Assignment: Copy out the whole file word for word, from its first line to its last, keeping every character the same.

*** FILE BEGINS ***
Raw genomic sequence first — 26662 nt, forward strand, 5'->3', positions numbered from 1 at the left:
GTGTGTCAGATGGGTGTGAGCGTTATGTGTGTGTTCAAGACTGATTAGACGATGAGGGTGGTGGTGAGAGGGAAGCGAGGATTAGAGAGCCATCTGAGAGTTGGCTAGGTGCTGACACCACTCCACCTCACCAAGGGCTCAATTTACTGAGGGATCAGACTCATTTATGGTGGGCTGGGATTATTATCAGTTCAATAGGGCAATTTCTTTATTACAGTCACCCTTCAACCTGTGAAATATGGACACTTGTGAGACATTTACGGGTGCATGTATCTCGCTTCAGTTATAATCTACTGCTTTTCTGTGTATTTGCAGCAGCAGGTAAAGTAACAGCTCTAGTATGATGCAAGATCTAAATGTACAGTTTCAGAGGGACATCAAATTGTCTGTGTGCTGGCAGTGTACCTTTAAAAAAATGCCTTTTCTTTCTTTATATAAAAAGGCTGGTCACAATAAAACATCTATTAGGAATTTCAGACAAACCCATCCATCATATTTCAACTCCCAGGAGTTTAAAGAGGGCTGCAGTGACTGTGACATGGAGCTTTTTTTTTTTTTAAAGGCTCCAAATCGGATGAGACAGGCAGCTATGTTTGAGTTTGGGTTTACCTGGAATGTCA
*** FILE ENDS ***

Raw genomic sequence first — 26662 nt, forward strand, 5'->3', positions numbered from 1 at the left:
GTGTGTCAGATGGGTGTGAGCGTTATGTGTGTGTTCAAGACTGATTAGACGATGAGGGTGGTGGTGAGAGGGAAGCGAGGATTAGAGAGCCATCTGAGAGTTGGCTAGGTGCTGACACCACTCCACCTCACCAAGGGCTCAATTTACTGAGGGATCAGACTCATTTATGGTGGGCTGGGATTATTATCAGTTCAATAGGGCAATTTCTTTATTACAGTCACCCTTCAACCTGTGAAATATGGACACTTGTGAGACATTTACGGGTGCATGTATCTCGCTTCAGTTATAATCTACTGCTTTTCTGTGTATTTGCAGCAGCAGGTAAAGTAACAGCTCTAGTATGATGCAAGATCTAAATGTACAGTTTCAGAGGGACATCAAATTGTCTGTGTGCTGGCAGTGTACCTTTAAAAAAATGCCTTTTCTTTCTTTATATAAAAAGGCTGGTCACAATAAAACATCTATTAGGAATTTCAGACAAACCCATCCATCATATTTCAACTCCCAGGAGTTTAAAGAGGGCTGCAGTGACTGTGACATGGAGCTTTTTTTTTTTTTAAAGGCTCCAAATCGGATGAGACAGGCAGCTATGTTTGAGTTTGGGTTTACCTGGAATGTCA